When it comes to exterior dimensions, both SUVs are almost identical. Length, width, height, and wheelbase are all within two inches of each other. If you’re considering off-roading, ground clearance is also similar, but the Forester just edges out the RAV4. The two bottom RAV4 trims (LE and XLE) have 8.4 inches of ground clearance, and all other trims (including Adventure and TRD) have 8.6 inches. All Forester trims have 8.7 inches of ground clearance.
It’s a similar case inside. Interior dimensions are almost the same, but the Forester has an inch or two more headroom, legroom, and shoulder room (front and rear seats). The only exception is rear-seat headroom; the RAV4 has more. Moving on to where passengers don’t sit: The cargo area. The RAV4 wins with the rear seats up, offering up to 37.5 cubic feet of space, which is more than the Forester’s 35.7. However, if you fold the seats down, the RAV4 offers 69.8 cubic feet of cargo space versus 73.1 cubes in the Forester.
Every RAV4 model comes with a suite of driver-assistance features named Toyota Safety Sense 2.0. It includes emergency automatic front braking with pedestrian detection, lane departure alert, lane-keeping assist, lane centering, adaptive cruise control, automatic high beams, and road sign assist. That’s more standard features than the Forester. Blind-spot monitoring, rear cross-traffic alert, and rear automatic braking are optional. In terms of crash safety, the IIHS gave the RAV4 its 2020 Top Safety Pick award and the NHTSA issued its highest five-star overall rating for the Toyota.
Every Forester regardless of trim level comes with a suite of standard driver-assistance features Subaru calls EyeSight. The package includes emergency automatic front braking with pedestrian detection, lane departure alert, lane departure prevention, lane centering, and adaptive cruise control. Subaru added LED steering responsive headlights and high-beam assist for 2021. Optional driver-assistance features include driver attention warning, blind-spot monitoring, rear cross-traffic alert, and rear automatic braking. On the crash safety front, the Forester received the IIHS top award, 2020 Top Safety Pick+, and the highest rating of five stars from the NHTSA.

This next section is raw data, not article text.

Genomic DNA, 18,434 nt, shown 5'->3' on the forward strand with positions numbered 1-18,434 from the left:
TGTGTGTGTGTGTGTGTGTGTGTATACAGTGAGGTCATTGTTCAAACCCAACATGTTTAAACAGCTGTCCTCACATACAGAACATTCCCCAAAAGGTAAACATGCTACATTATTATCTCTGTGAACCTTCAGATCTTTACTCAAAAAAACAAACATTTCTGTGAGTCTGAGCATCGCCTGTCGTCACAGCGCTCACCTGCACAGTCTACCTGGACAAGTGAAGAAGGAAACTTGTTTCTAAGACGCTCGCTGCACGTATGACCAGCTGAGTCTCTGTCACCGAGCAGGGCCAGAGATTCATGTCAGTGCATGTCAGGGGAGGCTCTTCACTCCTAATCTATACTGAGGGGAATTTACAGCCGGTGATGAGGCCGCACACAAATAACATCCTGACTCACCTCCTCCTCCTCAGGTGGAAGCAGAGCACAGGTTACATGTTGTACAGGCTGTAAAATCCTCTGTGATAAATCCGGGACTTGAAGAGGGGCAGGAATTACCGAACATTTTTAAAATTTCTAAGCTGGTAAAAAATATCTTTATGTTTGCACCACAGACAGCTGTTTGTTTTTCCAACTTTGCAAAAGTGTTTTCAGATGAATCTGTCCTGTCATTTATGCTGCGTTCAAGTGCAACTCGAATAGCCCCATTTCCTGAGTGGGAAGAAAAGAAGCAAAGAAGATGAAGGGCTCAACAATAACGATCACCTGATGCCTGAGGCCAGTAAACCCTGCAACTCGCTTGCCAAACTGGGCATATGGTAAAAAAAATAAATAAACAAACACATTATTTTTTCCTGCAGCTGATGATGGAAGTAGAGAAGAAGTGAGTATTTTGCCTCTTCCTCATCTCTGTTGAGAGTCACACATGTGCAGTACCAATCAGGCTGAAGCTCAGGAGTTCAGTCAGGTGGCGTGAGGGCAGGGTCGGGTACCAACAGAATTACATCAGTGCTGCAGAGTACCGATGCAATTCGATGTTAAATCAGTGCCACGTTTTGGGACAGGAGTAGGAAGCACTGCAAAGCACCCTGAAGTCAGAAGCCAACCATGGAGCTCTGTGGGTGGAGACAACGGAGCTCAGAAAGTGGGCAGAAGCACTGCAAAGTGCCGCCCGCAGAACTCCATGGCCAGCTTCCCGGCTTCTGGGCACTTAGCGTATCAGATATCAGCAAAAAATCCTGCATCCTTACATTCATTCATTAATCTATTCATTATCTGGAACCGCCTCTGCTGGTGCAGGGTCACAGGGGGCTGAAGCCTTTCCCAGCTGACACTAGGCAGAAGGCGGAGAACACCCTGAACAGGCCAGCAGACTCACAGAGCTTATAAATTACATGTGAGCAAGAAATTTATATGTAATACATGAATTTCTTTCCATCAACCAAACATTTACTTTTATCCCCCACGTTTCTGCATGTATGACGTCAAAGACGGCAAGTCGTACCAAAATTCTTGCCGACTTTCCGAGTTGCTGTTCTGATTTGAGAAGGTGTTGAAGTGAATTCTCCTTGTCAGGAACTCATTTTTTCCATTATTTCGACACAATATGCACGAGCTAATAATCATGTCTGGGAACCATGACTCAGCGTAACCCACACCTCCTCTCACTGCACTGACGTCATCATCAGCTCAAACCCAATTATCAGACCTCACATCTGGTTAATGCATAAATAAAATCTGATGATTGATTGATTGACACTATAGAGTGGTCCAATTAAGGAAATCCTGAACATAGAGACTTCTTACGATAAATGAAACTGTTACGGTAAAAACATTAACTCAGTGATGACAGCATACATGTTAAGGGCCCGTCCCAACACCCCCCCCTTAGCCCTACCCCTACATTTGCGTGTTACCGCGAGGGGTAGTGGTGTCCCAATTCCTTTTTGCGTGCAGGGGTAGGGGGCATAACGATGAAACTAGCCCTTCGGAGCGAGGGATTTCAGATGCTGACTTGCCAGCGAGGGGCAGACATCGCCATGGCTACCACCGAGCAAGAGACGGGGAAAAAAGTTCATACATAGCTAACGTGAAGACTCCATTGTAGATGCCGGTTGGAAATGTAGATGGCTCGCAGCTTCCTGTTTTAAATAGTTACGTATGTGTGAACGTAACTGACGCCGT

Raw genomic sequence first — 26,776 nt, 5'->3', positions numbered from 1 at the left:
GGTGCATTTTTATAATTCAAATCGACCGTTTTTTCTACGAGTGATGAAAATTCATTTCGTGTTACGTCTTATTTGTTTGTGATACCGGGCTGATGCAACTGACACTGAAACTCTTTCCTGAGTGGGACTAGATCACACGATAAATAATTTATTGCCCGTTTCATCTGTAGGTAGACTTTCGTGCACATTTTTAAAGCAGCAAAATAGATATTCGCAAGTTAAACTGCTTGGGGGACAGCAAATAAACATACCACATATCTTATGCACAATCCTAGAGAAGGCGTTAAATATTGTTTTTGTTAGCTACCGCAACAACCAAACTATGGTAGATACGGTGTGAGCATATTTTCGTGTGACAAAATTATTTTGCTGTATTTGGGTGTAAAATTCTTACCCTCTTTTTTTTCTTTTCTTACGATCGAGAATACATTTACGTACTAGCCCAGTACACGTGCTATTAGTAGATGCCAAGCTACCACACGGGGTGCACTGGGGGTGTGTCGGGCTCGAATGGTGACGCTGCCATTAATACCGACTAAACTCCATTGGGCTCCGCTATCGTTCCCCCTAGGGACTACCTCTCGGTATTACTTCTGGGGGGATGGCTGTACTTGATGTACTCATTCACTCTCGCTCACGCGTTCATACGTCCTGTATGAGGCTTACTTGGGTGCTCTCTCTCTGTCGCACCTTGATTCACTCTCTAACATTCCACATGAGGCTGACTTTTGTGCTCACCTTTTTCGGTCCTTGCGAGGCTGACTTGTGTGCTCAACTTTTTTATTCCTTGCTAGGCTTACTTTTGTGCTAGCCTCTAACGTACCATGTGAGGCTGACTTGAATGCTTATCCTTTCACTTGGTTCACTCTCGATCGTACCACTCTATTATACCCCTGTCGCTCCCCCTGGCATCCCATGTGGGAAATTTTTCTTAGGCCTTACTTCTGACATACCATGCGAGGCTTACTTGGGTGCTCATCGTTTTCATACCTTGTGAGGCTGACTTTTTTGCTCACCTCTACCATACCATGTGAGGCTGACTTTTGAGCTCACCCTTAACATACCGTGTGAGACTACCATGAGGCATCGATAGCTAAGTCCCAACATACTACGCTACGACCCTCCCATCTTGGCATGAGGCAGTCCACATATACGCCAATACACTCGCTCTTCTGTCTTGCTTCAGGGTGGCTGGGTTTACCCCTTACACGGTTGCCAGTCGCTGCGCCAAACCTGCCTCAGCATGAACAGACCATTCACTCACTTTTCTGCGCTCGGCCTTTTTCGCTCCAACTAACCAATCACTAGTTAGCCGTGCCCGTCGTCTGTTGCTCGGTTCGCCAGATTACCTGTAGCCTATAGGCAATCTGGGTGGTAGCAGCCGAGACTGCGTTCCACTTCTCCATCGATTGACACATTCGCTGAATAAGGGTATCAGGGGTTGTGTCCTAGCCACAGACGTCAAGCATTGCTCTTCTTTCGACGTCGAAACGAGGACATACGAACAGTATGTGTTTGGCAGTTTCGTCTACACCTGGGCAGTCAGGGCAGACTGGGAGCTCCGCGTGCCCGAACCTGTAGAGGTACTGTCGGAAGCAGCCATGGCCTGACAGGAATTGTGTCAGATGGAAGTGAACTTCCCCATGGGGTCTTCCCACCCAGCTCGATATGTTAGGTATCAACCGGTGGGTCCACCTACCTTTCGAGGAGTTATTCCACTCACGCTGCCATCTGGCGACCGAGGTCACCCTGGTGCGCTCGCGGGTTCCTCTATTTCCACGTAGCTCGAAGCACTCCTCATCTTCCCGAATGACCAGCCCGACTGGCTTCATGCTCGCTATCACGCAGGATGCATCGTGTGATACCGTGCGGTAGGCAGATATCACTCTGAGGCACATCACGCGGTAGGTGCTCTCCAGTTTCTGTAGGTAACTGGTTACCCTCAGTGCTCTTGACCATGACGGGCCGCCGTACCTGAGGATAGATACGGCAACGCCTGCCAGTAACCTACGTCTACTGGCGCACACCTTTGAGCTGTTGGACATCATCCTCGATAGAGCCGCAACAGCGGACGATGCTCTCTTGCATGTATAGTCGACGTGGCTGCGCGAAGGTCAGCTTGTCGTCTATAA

The 2020 RAV4 is available in six trims (LE, XLE, XLE Premium, Adventure, TRD Off-Road, and Limited) and the RAV4 Hybrid in four (LE, XLE, XSE, and Limited). In its base LE trim, the RAV4 starts at $26,050 with front-wheel drive, the mid-level XLE Premium starts at $30,050, and the top Limited model starts at $34,580. The all-wheel drive Adventure starts at $33,155 while the off-road-ready TRD trim will set you back at least $35,780. Like most hybrids, the base RAV4 Hybrid starts higher, at $28,500, and the XLE trim at $29,795. The top Hybrid Limited trim is currently the most expensive RAV model, starting at $37,030.
Keep in mind you’ll need to add a mandatory $1,120 destination charge to these figures.
The Forester’s lineup is much simpler due to the lack of a hybrid powertrain and an off-road-oriented model. The five trims are called base, Premium, Sport, Limited, and Touring, respectively. Its $24,795 starting price makes it more affordable than the RAV4, especially considering it comes standard with all-wheel drive (the RAV4 LE with all-wheel drive starts at $27,350). Moving up to the Premium trim takes the price to $27,795, and the Sport trim starts at $29,395. Subaru priced the Limited and Touring models at $31,395 and $34,895, respectively.
Note the aforementioned prices don’t include a mandatory $1,050 destination charge.
The Toyota RAV4 and Subaru Forester belong in the very competitive and packed compact SUV category. Other compact SUVs include the Honda CR-V, the Ford Escape, the Mazda CX-5, the Chevrolet Equinox, the Hyundai Tucson, the Kia Sportage, the Nissan Rogue, and the Jeep Cherokee (among others).